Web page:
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Waikïkï: A History of Forgetting and Remembering (review)

Waikïkï: A History of Forgetting and Remembering (review) book and media reviews performativity of cultural encounters--how groups and individuals render themselves and how they are comprehended by others in contexts replete with colonial legacies--that constitutes his larger contribution to Pacific scholarship. for leisure and pleasure seekers and instead reveal it as a site fraught with tension. Waikïkï focuses on nine locations in the Waikïkï area--Lë`ahi (Diamond Head), the Ala Wai, Kälia, Kawehewehe, Helumoa, Uluniu, Kaluaokau, and Käneloa and Kapua. Each location constitutes a chapter that weaves together "the many stories that thread through Waikïkï's past and present" (8), thus enabling a more complex and nuanced reading of the place and the people whose lives have been woven into the fabric of Waikïkï's distant and more recent history. The authors' choice of each location is strategic in that all are associated with the three natural springs that once provided fluid sustenance to the land and its inhabitants--springs that are deeply connected to the meaning of Waikïkï's name: "Place of Spouting Waters." In a unique and creative way, Feeser and Chan use the springs--`Apuakëhau, Pi`inaio, and Ku`ekaunahi--as a salient metaphor for both the land's and the people's suffering and resilience in the wake of colonial imposition. The authors http://www.deepdyve.com/assets/images/DeepDyve-Logo-lg.png The Contemporary Pacific University of Hawai'I Press

Waikïkï: A History of Forgetting and Remembering (review)

The Contemporary Pacific , Volume 21 (1) – Feb 11, 2008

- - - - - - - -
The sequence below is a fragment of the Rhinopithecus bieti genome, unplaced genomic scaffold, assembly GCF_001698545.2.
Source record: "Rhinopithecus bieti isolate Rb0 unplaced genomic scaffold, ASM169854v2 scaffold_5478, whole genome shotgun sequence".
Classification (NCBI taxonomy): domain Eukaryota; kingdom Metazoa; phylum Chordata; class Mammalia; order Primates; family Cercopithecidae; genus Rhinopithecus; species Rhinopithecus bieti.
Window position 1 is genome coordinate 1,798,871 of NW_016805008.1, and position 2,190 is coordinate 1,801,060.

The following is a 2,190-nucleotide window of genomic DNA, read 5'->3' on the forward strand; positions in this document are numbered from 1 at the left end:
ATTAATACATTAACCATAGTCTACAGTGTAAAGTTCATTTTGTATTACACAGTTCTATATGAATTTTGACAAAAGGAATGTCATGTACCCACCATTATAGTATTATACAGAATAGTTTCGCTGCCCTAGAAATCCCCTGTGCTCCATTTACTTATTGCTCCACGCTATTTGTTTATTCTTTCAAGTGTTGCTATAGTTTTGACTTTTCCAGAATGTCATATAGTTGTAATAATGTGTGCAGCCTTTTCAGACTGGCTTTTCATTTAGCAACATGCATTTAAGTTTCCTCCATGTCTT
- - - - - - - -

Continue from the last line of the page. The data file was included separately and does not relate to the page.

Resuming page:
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Publisher
University of Hawai'I Press
Copyright
Copyright © 2009 University of Hawai'i Press
ISSN
1527-9464
Publisher site
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Abstract

book and media reviews performativity of cultural encounters--how groups and individuals render themselves and how they are comprehended by others in contexts replete with colonial legacies--that constitutes his larger contribution to Pacific scholarship. for leisure and pleasure seekers and instead reveal it as a site fraught with tension. Waikïkï focuses on nine locations in the Waikïkï area--Lë`ahi (Diamond Head), the Ala Wai, Kälia, Kawehewehe, Helumoa, Uluniu, Kaluaokau, and Käneloa and Kapua. Each location constitutes a chapter that weaves together "the many stories that thread through Waikïkï's past and present" (8), thus enabling a more complex and nuanced reading of the place and the people whose lives have been woven into the fabric of Waikïkï's distant and more recent history. The authors' choice of each location is strategic in that all are associated with the three natural springs that once provided fluid sustenance to the land and its inhabitants--springs that are deeply connected to the meaning of Waikïkï's name: "Place of Spouting Waters." In a unique and creative way, Feeser and Chan use the springs--`Apuakëhau, Pi`inaio, and Ku`ekaunahi--as a salient metaphor for both the land's and the people's suffering and resilience in the wake of colonial imposition. The authors

Journal

The Contemporary PacificUniversity of Hawai'I Press

Published: Feb 11, 2008

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